Quantifying phenotype-environment matching in the protected Kerry spotted slug (Mollusca: Gastropoda) using digital photography: exposure to UV radiation determines cryptic ... View Full Text


Ontology type: schema:ScholarlyArticle      Open Access: True


Article Info

DATE

2017-07-10

AUTHORS

Aidan O’Hanlon, Kristina Feeney, Peter Dockery, Michael J. Gormally

ABSTRACT

BackgroundAnimal colours and patterns commonly play a role in reducing detection by predators, social signalling or increasing survival in response to some other environmental pressure. Different colour morphs can evolve within populations exposed to different levels of predation or environmental stress and in some cases can arise within the lifetime of an individual as the result of phenotypic plasticity. Skin pigmentation is variable for many terrestrial slugs (Mollusca: Gastropoda), both between and within species. The Kerry spotted slug Geomalacus maculosus Allman, an EU protected species, exhibits two distinct phenotypes: brown individuals occur in forested habitats whereas black animals live in open habitats such as blanket bog. Both colour forms are spotted and each type strongly resembles the substrate of their habitat, suggesting that G. maculosus possesses camouflage.ResultsAnalysis of digital images of wild slugs demonstrated that each colour morph is strongly and positively correlated with the colour properties of the background in each habitat but not with the substrate of the alternative habitats, suggesting habitat-specific crypsis. Experiments were undertaken on laboratory-reared juvenile slugs to investigate whether ultraviolet (UV) radiation or diet could induce colour change. Exposure to UV radiation induced the black (bog) phenotype whereas slugs reared in darkness did not change colour. Diet had no effect on juvenile colouration. Examination of skin tissue from specimens exposed to either UV or dark treatments demonstrated that UV-exposed slugs had significantly higher concentrations of black pigment in their epithelium.ConclusionsThese results suggest that colour dimorphism in G. maculosus is an example of phenotypic plasticity which is explained by differential exposure to UV radiation. Each resulting colour morph provides incidental camouflage against the different coloured substrate of each habitat. This, to our knowledge, is the first documented example of colour change in response to UV radiation in a terrestrial mollusc. Pigmentation appears to be correlated with a number of behavioural traits in G. maculosus, and we suggest that understanding melanisation in other terrestrial molluscs may be useful in the study of pestiferous and invasive species. The implications of colour change for G. maculosus conservation are also discussed. More... »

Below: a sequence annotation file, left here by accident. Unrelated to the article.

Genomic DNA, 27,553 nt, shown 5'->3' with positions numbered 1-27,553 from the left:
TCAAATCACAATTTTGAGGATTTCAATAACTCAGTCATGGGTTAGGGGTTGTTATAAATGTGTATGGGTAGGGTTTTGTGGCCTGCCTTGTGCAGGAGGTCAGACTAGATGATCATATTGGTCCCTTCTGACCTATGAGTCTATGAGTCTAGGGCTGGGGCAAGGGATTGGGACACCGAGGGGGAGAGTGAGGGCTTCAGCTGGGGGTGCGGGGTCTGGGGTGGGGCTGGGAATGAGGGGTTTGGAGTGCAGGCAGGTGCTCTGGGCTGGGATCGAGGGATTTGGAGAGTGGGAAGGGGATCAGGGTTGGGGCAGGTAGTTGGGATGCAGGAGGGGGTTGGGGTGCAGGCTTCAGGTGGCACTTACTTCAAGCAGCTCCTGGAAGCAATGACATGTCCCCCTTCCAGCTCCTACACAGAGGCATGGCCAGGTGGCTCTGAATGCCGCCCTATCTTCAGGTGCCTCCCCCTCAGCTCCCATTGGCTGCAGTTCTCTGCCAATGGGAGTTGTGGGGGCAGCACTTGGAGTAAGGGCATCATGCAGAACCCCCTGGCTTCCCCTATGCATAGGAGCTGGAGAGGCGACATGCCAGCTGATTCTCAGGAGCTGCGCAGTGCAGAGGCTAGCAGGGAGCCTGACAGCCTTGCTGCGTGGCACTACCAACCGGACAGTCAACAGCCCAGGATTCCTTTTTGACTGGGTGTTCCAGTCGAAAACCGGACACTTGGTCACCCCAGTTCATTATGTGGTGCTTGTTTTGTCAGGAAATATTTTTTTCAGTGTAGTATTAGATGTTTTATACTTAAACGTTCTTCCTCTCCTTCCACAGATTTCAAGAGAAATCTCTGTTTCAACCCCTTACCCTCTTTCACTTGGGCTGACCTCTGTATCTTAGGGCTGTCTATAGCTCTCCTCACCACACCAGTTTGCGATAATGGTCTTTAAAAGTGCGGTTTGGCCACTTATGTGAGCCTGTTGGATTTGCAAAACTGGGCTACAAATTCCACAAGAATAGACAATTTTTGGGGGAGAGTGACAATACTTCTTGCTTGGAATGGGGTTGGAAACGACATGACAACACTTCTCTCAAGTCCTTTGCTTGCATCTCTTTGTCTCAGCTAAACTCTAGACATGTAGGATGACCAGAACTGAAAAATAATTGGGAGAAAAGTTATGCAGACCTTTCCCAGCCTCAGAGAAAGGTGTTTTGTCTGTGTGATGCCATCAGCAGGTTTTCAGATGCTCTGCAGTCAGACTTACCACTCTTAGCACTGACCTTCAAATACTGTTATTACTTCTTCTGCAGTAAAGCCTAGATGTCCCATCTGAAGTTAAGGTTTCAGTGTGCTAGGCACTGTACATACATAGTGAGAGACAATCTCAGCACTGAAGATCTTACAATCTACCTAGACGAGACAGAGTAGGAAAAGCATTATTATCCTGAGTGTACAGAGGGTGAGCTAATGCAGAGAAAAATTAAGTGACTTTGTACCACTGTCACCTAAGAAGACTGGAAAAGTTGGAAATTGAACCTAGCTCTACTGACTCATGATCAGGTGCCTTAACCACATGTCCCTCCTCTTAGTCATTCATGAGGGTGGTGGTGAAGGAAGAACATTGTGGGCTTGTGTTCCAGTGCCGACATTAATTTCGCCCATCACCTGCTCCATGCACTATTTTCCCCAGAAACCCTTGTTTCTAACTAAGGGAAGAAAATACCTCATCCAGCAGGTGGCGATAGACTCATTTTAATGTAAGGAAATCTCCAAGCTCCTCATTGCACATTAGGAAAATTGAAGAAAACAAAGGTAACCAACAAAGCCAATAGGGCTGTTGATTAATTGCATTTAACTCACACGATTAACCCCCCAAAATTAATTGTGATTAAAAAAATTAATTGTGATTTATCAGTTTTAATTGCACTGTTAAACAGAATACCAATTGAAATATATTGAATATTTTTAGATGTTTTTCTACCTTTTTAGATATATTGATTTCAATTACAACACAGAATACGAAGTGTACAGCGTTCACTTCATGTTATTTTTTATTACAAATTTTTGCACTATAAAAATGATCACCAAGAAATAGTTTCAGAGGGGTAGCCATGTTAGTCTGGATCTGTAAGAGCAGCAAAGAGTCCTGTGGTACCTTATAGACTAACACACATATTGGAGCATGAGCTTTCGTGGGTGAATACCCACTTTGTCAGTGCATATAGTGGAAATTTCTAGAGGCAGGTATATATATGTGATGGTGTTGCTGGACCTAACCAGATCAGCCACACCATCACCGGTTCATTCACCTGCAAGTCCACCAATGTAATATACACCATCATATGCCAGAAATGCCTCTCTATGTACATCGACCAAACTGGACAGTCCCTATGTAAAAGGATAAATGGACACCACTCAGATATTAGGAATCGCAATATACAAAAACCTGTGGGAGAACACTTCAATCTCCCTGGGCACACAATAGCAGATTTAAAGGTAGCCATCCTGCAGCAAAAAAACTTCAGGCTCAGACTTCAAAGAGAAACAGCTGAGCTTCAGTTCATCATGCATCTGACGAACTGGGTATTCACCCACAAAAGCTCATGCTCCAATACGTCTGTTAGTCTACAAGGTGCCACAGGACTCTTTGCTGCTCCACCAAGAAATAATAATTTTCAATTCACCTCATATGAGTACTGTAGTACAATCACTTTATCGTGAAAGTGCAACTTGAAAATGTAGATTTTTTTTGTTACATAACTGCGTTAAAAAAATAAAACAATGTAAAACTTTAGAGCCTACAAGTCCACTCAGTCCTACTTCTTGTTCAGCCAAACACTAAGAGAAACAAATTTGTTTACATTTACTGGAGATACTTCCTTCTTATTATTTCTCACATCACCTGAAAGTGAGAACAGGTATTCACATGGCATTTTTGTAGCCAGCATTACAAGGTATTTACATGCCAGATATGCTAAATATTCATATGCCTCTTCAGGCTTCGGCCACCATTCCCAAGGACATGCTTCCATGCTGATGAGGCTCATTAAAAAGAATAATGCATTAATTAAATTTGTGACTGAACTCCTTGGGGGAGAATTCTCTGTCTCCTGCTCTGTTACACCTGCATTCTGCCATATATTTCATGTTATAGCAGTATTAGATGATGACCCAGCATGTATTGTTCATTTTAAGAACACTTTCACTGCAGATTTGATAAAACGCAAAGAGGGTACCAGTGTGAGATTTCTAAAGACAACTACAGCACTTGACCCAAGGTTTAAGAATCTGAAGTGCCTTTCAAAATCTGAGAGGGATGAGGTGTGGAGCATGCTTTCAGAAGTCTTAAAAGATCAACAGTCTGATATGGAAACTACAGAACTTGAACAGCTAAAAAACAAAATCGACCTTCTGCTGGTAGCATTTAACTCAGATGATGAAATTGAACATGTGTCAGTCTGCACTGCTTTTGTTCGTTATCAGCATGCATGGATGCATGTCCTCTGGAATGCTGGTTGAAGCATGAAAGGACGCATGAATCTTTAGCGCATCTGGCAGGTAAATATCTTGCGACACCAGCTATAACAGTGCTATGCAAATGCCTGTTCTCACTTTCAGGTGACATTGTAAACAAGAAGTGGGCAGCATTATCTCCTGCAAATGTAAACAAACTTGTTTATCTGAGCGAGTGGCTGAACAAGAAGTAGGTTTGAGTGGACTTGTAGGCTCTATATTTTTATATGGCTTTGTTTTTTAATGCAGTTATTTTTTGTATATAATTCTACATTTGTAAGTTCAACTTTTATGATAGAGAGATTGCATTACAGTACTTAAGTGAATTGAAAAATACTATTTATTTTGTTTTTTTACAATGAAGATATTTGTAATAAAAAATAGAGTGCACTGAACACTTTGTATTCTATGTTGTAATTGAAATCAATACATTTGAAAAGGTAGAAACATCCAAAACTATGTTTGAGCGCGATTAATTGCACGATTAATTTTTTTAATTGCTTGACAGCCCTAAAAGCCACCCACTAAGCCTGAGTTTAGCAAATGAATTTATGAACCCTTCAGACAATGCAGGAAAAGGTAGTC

PAGES

35

Identifiers

URI

http://scigraph.springernature.com/pub.10.1186/s12983-017-0218-9

DOI

http://dx.doi.org/10.1186/s12983-017-0218-9

DIMENSIONS

https://app.dimensions.ai/details/publication/pub.1090590210

PUBMED

https://www.ncbi.nlm.nih.gov/pubmed/28702067


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